Daniel Ostergaard, M.D., second from left, has made 20 humanitarian missions with Physicians With Heart. Three family medicine residents -- (left to right) Roseann Gager, M.D.; Lisa Gilbert, M.D.; and Rowan Casey-Ford, M.D. -- made the 2010 trip to Tajikistan.
My parents -- a general practitioner and a nurse -- had a faith-based calling to care for people in impoverished areas. Before I was born, they served as missionaries in India for 15 years. After providing care for a small town in Minnesota for more than a decade, they found another way to help those in great need by working on a Navajo reservation.
I was in eighth grade when the family moved to Rock Point, Ariz. My parents were working so deep on the reservation that I had to live with another family more than 30 miles away. As I entered high school the following year, it became necessary for me to move back to Minnesota. That move took me 1,400 miles away from my parents.
You might think that such an experience could be a bitter or unhappy one for a teenager, but for me, it was an eye-opening year. And it wasn't too long before I was back on the Navajo reservation as a medical student serving as co-director of a multidisciplinary community health project.
Daniel Ostergaard, M.D., who is retiring as vice president for health of the public and interprofessional activities after 33 years with the AAFP, recently was named an honorary member of the College of Family Physicians of Canada.
Ostergaard received the recognition Nov. 17 in Toronto during the College's convocation and awards ceremony at its annual meeting. Ostergaard was one of three people who received honorary membership. The recognition is for people who are not family physicians in Canada but "who have made outstanding contributions to the CFPC, the discipline of family medicine, the health system, or the health and well-being of the population in Canada or abroad."
Ostergaard, who managed the Academy's relationships with other professional organizations in the United States and abroad, was lauded for nurturing the AAFP's relationship with the CFPC and binational collaboration.
We all have been given talent and means. As family physicians, we have a responsibility to see opportunity, make opportunity and take opportunity to be of service to others. Although we already help patients and families every day in our practices, we can contribute even more if we are willing to move outside our personal comfort zones. Whether that means a mission trip to Haiti(www.aafpfoundation.org), responding to a need for disaster relief or volunteering in an underserved area of your community is up to you.
For me, my first job out of training probably wasn't what most family medicine residents dream about. I was a general medical officer for the Indian Health Service on the Navajo reservation in the New Mexico desert.
Perhaps atypical, it was a fantastic opportunity. We can learn a lot in unfamiliar settings, and here I learned about population medicine, the importance of access to care and how to provide care with limited resources. It was a cultural experience, as well, because few of my older patients spoke English.
It also was just the beginning for me. During my past three decades with the AAFP, I have been fortunate to travel to more than 60 countries promoting the value and development of family medicine. It is vital that all people have access to competent generalist physicians.
During my time with the Academy, my wife, Ruth, and I served among leaders on 20 humanitarian missions with Physicians With Heart, a project of the AAFP, the AAFP Foundation, the U.S. State Department and Heart to Heart International(www.hearttoheart.org). Through this collaborative effort, we were able to provide medical education to physicians, encouragement and help for children in orphanages, and more than $150 million worth of pharmaceuticals and medical instruments donated by U.S. and European manufacturers to communities in the former Soviet republics.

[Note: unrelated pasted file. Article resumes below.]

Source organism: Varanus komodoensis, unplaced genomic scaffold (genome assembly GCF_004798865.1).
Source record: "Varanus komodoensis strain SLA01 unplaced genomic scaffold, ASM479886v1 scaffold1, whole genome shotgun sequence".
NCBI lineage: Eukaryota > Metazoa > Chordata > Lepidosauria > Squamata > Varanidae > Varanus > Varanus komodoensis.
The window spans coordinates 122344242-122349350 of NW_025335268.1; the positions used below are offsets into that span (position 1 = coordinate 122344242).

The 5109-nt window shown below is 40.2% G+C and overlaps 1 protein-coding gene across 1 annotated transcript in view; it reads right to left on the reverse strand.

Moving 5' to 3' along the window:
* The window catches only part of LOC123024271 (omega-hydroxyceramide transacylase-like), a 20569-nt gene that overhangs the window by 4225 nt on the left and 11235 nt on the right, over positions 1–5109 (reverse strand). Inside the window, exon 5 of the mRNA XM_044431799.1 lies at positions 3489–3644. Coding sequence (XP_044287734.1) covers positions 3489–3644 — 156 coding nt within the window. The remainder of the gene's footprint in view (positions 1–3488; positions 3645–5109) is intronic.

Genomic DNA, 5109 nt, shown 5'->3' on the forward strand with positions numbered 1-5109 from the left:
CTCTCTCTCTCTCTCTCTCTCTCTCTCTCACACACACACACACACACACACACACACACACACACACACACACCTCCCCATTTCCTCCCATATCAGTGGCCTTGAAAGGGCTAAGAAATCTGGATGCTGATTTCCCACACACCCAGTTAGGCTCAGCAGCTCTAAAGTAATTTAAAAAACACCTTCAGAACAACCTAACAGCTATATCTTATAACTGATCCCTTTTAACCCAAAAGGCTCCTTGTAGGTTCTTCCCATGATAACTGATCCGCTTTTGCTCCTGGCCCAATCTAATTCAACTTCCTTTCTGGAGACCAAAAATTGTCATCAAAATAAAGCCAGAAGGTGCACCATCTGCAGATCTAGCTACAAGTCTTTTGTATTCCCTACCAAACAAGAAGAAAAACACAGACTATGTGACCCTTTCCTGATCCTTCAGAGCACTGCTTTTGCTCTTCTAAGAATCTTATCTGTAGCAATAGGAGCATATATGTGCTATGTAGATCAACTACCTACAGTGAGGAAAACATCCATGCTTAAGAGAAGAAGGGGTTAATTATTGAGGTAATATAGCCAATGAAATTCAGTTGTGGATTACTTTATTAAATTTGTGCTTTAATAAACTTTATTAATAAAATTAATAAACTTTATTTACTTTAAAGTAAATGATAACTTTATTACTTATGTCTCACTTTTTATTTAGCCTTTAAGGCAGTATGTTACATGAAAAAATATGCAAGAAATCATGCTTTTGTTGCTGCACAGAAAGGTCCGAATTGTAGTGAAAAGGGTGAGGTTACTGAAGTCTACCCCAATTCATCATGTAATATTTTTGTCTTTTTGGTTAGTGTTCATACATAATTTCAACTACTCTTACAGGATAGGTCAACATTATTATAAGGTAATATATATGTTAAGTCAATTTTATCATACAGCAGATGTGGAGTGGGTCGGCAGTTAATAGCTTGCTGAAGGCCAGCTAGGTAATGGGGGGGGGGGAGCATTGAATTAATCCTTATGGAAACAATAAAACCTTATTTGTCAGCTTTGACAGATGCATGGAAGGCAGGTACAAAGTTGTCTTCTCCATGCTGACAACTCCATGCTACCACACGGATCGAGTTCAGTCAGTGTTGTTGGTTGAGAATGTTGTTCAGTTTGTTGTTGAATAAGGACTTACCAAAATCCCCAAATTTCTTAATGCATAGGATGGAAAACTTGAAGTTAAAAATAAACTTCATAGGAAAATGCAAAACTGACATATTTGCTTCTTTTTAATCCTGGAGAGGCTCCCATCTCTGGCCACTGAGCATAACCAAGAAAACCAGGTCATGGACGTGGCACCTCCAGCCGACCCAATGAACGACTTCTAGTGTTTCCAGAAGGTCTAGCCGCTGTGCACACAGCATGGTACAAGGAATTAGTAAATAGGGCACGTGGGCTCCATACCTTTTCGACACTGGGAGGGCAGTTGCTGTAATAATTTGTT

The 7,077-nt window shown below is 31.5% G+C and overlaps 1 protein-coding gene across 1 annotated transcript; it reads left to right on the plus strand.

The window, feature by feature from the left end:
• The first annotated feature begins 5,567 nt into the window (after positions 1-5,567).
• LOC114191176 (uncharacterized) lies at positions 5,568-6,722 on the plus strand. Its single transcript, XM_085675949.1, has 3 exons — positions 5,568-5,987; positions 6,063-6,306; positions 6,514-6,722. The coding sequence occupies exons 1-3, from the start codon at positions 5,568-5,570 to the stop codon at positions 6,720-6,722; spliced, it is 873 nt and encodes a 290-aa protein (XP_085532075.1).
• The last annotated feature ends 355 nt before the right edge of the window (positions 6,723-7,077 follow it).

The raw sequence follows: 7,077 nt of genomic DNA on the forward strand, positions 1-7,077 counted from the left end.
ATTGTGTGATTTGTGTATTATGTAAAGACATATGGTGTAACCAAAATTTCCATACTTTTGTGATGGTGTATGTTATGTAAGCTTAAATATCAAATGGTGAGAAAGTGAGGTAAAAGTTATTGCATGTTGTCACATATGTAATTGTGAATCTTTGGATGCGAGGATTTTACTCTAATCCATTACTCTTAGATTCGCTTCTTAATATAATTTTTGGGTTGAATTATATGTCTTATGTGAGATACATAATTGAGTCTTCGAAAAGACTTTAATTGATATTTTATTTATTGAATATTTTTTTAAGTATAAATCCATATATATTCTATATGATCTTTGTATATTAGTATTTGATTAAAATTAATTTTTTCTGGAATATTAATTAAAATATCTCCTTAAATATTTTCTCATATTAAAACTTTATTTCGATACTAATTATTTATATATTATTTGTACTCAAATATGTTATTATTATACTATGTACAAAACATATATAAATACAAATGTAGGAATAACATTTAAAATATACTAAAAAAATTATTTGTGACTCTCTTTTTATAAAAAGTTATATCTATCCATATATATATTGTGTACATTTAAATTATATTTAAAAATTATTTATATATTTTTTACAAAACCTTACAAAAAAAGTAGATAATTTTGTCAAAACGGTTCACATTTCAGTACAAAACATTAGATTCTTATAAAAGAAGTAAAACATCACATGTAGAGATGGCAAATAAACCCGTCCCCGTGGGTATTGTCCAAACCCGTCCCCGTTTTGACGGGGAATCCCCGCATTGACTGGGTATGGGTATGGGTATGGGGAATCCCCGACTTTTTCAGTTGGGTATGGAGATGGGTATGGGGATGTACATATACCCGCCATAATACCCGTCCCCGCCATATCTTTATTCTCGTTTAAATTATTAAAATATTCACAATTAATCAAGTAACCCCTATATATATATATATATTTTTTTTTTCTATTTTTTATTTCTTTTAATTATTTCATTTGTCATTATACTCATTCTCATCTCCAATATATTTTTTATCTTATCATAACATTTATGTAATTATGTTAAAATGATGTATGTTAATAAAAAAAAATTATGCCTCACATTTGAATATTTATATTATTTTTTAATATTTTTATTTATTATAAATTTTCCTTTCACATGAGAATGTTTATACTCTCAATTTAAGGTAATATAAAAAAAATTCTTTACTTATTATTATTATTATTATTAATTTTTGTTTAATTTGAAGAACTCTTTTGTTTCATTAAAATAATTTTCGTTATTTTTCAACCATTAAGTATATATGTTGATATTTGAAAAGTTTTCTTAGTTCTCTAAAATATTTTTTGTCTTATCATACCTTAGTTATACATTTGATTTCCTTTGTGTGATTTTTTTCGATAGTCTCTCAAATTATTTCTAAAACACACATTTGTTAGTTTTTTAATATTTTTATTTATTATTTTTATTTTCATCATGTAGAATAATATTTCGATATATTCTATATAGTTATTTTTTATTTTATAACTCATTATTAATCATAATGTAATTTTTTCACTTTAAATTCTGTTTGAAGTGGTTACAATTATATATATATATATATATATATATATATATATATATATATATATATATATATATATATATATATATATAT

Daniel Ostergaard, M.D., who is retiring as vice president for health of the public and interprofessional activities after 33 years with the AAFP, traveled to more than 60 countries promoting the value and development of family medicine, including this 2011 trek to Kyrgyzstan.
Trips like these offer opportunities to reach out and share our resources of people, money, products, talent and education. Family physicians make a difference. Share your passion.
My travels may not be over, but I am retiring from the Academy in mid-January. So today, I challenge our students, residents, new physicians and others to look for opportunities to make a difference from our own backyards to overseas. It is our responsibility to do so.
How do you get involved? Local service groups, such as the Rotary Club; humanitarian groups, such as Heart to Heart; and others often organize mission trips. Churches and other faith-based groups sponsor some of the best care being provided in impoverished countries. Networking with colleagues can lead to opportunities. You also can contact Alexander Ivanov, the Academy's international activities manager.
For students, your school's global health office should provide abundant opportunities.
Broaden your horizons, enhance your potential as a family physician and make a contribution beyond your comfort zone.
Daniel Ostergaard, M.D., is retiring as vice president for health of the public and interprofessional activities after 33 years with the AAFP. In addition to his global work, he has served in a variety of vice presidential capacities at times with oversight responsibilities for the Academy's efforts regarding education, research and public health, as well as managing the Academy's relationships with the AMA and other professional organizations in the United States and abroad. He is a member of the World Organization of Family Doctors (Wonca) Executive Committee and president of Wonca North American Region.